Back to School Style: Make a DIY Lunch Bag

Learn how to make an adorable DIY lunch bag on the CreativeLive blog.

For new, inexperienced or infrequent sewists, the idea of completing an entire sewing machine-based project can feel inspiring or downright daunting. With the fervor of back-to-school season upon us, and Olympic triumphs fresh in our minds, we, the beginner sewing gang, need achievable goals. We need a “win” in order to keep moving forward with sewing practice, so that we can work our way up to larger and more complicated projects.

What better subject to inspire us to thread our bobbins, than lunch? A hand-sewn lunch bag that you can flaunt at work, or will fill for your offspring with nutrients is the ideal practice project. It can be made in a wide variety of patterns and colors to keep lunch mix-ups from happening, requires minimal prepping time (ironing, cutting etc.) and it’s something that you will actually be excited to use.



Half a yard of heavy weight (oil cloth, vinyl, canvas or upholstery fabric)
Sewing machine with thread
Self-healing cutting mat
Rotary blade
Velcro strips or super magnets or wooden clothes pins
Vinyl or felt stickers, iron-on patches, vintage elastic, findings, fabric pens etc. for quick, and optional adornment
Tacky or Fabric glue


Begin by ironing out any heavy creases in your fabric (unless using oil-cloth or other PVC-based, laminated cloth.) While working on your self-healing cutting mat and ruler, cut two matching 11 x 14 rectangles from the fabric.

Next, measure and cut a 2.25 inch square from each of the two corners along one of the shorter sides of your rectangle. Repeat this with each rectangle of fabric. (In this example, three lunch bags are being made, one in a gingham, waterproof oil cloth, one in scrap canvas (red and white stripes) and Solarium Outdoor Fabric-Cotrell Garden water resistant outdoor fabric.)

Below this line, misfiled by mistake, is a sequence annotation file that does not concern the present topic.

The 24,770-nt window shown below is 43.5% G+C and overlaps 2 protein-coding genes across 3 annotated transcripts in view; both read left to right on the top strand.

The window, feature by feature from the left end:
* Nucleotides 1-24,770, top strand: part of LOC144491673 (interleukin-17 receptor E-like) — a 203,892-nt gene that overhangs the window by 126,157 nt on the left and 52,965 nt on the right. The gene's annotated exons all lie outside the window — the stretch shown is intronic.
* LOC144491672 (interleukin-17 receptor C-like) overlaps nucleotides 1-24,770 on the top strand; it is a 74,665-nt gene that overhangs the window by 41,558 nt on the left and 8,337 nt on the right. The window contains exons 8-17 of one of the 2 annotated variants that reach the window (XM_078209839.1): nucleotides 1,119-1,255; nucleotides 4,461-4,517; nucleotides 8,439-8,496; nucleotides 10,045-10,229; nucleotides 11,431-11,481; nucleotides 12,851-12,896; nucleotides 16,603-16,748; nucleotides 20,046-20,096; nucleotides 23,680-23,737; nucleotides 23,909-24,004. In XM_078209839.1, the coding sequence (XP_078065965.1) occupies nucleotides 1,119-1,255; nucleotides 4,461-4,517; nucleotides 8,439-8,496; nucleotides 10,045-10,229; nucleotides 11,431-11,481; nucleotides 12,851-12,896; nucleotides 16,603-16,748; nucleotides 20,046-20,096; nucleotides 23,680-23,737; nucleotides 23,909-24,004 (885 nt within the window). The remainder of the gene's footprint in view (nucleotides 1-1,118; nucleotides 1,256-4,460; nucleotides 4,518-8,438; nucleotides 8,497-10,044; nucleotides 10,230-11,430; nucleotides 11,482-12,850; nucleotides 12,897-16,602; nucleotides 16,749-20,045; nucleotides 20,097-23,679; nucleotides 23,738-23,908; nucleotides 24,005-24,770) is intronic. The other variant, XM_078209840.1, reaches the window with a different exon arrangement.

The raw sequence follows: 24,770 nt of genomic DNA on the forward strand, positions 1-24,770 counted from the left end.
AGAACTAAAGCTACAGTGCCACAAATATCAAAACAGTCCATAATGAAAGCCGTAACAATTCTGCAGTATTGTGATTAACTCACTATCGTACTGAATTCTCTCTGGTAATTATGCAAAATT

With the right sides (darkest pattern side) together, pin the edges of two matching fabric pieces together, leaving the “top” of your bag and the missing square corners unpinned.


In the square corners, pull the two, 2.25 inch adjacent edges together, and pin them so that the “base” of your bag is closed with pins.


Use a size 2 zig-zag stitch with a ¼ inch seam allowance along the two sides of the bag, and around your pinched and pinned bag corners. Turn the bag right-side out when the two sides and base are sewn.

Pin down the top ¼ inch of the bag, and zig-zag stitch to finish the top.


You could be done with your bags at this point and call it a win!

For further practice, and to help thicker material keep a traditional lunch bag shape, add seams to the narrow sides of each bag. Use a ruler and measure the distance from the center seam to each corner of the bag (roughly two inches, right?) Measure the same distance at the top seam of the lunch sack. Pinch and pin the top of the sack, and work your way down to the bottom corner of the sack, pinning as you go. Switch your sewing machine to a straight stitch, and sew (with the smallest seam allowance you are capable of) from the bottom corner, up to the top pin. Repeat with each of the four corners of the bag.

Learn how to make an adorable DIY lunch bag on the CreativeLive blog.

Peel, stick and then hand sew velcro tabs in place for easy closure. For quiet lunch access, sew or glue super magnets into your sack, or simply use a wooden clothespin to pinch your bag closed.

Assemble your findings, patches etc. and have fun decorating! Keep in mind that oil cloth bags can be easily washed and wiped out, so using vinyl or Duct tape decorations will keep those bags in easy-clean-up-mode. If using canvas or any other washable fabric, consider the adornments you use, as they may not survive a hand washing unless stitched in place.

Learn how to make an adorable DIY lunch bag on the CreativeLive blog.

For more great simple sewing project ideas, check out Susan Beal’s Simple Sewing Projects for Beginners class.

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Megan Andersen FOLLOW >

Known in craft circles as “Radmegan,” Megan O. Andersen has been crafting, baking, cooking, drawing, sculpting and gardening since she could hold a crayon. Follow along with her crafty adventures at